# nbincdf

Negative binomial cumulative distribution function

## Syntax

`y = nbincdf(x,R,p)y = nbincdf(x,R,p,'upper')`

## Description

`y = nbincdf(x,R,p)` computes the negative binomial cdf at each of the values in `x` using the corresponding number of successes, `R` and probability of success in a single trial, `p`. `x`, `R`, and `p` can be vectors, matrices, or multidimensional arrays that all have the same size, which is also the size of `y`. A scalar input for `x`, `R`, or `p` is expanded to a constant array with the same dimensions as the other inputs.

`y = nbincdf(x,R,p,'upper')` returns the complement of the negative binomial cdf at each value in `x`, using an algorithm that more accurately computes the extreme upper tail probabilities.

The negative binomial cdf is

$y=F\left(x|r,p\right)=\sum _{i=0}^{x}\left(\begin{array}{c}r+i-1\\ i\end{array}\right){p}^{r}{q}^{i}{I}_{\left(0,1,...\right)}\left(i\right)$

The simplest motivation for the negative binomial is the case of successive random trials, each having a constant probability `p` of success. The number of extra trials you must perform in order to observe a given number `R` of successes has a negative binomial distribution. However, consistent with a more general interpretation of the negative binomial, `nbincdf` allows `R` to be any positive value, including nonintegers. When `R` is noninteger, the binomial coefficient in the definition of the cdf is replaced by the equivalent expression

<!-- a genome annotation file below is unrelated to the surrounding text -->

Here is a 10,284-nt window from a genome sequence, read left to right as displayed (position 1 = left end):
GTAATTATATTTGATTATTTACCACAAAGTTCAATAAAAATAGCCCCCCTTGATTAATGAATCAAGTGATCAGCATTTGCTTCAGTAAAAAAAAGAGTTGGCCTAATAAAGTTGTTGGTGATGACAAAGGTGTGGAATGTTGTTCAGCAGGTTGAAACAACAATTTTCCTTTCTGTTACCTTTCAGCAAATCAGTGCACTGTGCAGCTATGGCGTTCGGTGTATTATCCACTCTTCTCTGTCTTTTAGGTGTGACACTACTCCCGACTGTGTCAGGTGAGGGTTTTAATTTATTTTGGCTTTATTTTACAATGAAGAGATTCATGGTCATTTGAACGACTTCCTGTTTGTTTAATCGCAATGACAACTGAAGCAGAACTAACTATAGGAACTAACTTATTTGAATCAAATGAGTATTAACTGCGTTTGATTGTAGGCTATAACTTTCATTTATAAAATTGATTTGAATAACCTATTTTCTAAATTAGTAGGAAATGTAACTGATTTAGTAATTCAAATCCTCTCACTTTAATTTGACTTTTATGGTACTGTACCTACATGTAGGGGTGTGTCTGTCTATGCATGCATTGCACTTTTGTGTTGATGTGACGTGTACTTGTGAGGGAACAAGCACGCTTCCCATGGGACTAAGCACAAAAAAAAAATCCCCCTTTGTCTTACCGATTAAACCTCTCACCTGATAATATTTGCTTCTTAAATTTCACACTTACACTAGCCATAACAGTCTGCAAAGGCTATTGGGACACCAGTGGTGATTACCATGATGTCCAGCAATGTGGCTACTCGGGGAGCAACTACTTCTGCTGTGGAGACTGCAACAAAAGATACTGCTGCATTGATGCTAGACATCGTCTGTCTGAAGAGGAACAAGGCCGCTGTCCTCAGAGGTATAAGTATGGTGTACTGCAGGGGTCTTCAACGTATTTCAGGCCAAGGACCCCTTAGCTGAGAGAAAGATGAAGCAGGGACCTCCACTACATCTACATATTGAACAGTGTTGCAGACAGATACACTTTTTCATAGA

$\frac{\Gamma \left(r+i\right)}{\Gamma \left(r\right)\Gamma \left(i+1\right)}$

## Examples

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### Compute Negative Binomial Distribution CDF

```x = (0:15); p = nbincdf(x,3,0.5); stairs(x,p)```